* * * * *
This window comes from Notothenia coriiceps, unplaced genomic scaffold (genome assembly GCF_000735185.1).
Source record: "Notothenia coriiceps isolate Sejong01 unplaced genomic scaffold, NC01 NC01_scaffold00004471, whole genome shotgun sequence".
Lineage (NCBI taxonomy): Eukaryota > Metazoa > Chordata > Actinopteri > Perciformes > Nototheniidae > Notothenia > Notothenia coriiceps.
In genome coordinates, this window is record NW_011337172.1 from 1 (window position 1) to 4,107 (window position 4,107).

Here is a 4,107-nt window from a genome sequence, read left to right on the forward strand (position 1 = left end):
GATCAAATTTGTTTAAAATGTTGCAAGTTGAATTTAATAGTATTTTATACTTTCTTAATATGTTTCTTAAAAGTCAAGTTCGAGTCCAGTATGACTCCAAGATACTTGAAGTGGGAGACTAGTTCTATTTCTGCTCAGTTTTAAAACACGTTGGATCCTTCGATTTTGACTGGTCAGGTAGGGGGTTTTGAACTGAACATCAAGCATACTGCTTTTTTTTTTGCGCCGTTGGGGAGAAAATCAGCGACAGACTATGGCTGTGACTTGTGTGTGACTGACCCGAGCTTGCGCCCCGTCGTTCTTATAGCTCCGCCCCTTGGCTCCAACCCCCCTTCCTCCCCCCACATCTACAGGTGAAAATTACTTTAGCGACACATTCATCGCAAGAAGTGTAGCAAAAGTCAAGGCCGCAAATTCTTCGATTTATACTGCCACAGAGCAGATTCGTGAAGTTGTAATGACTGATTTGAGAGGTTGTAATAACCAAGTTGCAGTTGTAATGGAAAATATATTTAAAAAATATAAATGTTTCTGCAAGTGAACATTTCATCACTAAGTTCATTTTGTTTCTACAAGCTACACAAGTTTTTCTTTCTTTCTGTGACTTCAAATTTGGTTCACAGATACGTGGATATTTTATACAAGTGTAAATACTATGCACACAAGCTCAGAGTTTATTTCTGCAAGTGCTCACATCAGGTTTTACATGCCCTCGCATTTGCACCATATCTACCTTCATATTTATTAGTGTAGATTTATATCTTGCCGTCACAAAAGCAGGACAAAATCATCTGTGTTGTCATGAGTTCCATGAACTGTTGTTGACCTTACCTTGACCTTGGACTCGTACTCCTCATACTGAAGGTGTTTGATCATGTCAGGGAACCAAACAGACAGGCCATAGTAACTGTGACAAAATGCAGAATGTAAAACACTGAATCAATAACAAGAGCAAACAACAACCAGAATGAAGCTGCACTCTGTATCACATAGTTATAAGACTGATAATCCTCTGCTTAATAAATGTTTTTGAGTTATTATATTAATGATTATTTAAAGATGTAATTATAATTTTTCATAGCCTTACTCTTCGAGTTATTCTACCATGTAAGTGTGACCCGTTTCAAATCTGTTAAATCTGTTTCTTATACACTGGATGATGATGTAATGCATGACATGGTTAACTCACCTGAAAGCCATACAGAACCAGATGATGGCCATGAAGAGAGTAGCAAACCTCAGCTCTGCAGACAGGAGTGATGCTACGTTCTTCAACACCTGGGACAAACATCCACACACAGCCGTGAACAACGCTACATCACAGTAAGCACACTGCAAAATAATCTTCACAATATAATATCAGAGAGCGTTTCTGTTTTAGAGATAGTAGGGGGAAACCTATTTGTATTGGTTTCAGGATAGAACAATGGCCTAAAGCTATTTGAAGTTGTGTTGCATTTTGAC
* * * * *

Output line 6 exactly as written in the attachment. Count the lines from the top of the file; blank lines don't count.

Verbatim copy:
GATCAAATTTGTTTAAAATGTTGCAAGTTGAATTTAATAGTATTTTATACTTTCTTAATATGTTTCTTAAAAGTCAAGTTCGAGTCCAGTATGACTCCAAGATACTTGAAGTGGGAGACTAGTTCTATTTCTGCTCAGTTTTAAAACACGTTGGATCCTTCGATTTTGACTGGTCAGGTAGGGGGTTTTGAACTGAACATCAAGCATACTGCTTTTTTTTTTGCGCCGTTGGGGAGAAAATCAGCGACAGACTATGGCTGTGACTTGTGTGTGACTGACCCGAGCTTGCGCCCCGTCGTTCTTATAGCTCCGCCCCTTGGCTCCAACCCCCCTTCCTCCCCCCACATCTACAGGTGAAAATTACTTTAGCGACACATTCATCGCAAGAAGTGTAGCAAAAGTCAAGGCCGCAAATTCTTCGATTTATACTGCCACAGAGCAGATTCGTGAAGTTGTAATGACTGATTTGAGAGGTTGTAATAACCAAGTTGCAGTTGTAATGGAAAATATATTTAAAAAATATAAATGTTTCTGCAAGTGAACATTTCATCACTAAGTTCATTTTGTTTCTACAAGCTACACAAGTTTTTCTTTCTTTCTGTGACTTCAAATTTGGTTCACAGATACGTGGATATTTTATACAAGTGTAAATACTATGCACACAAGCTCAGAGTTTATTTCTGCAAGTGCTCACATCAGGTTTTACATGCCCTCGCATTTGCACCATATCTACCTTCATATTTATTAGTGTAGATTTATATCTTGCCGTCACAAAAGCAGGACAAAATCATCTGTGTTGTCATGAGTTCCATGAACTGTTGTTGACCTTACCTTGACCTTGGACTCGTACTCCTCATACTGAAGGTGTTTGATCATGTCAGGGAACCAAACAGACAGGCCATAGTAACTGTGACAAAATGCAGAATGTAAAACACTGAATCAATAACAAGAGCAAACAACAACCAGAATGAAGCTGCACTCTGTATCACATAGTTATAAGACTGATAATCCTCTGCTTAATAAATGTTTTTGAGTTATTATATTAATGATTATTTAAAGATGTAATTATAATTTTTCATAGCCTTACTCTTCGAGTTATTCTACCATGTAAGTGTGACCCGTTTCAAATCTGTTAAATCTGTTTCTTATACACTGGATGATGATGTAATGCATGACATGGTTAACTCACCTGAAAGCCATACAGAACCAGATGATGGCCATGAAGAGAGTAGCAAACCTCAGCTCTGCAGACAGGAGTGATGCTACGTTCTTCAACACCTGGGACAAACATCCACACACAGCCGTGAACAACGCTACATCACAGTAAGCACACTGCAAAATAATCTTCACAATATAATATCAGAGAGCGTTTCTGTTTTAGAGATAGTAGGGGGAAACCTATTTGTATTGGTTTCAGGATAGAACAATGGCCTAAAGCTATTTGAAGTTGTGTTGCATTTTGAC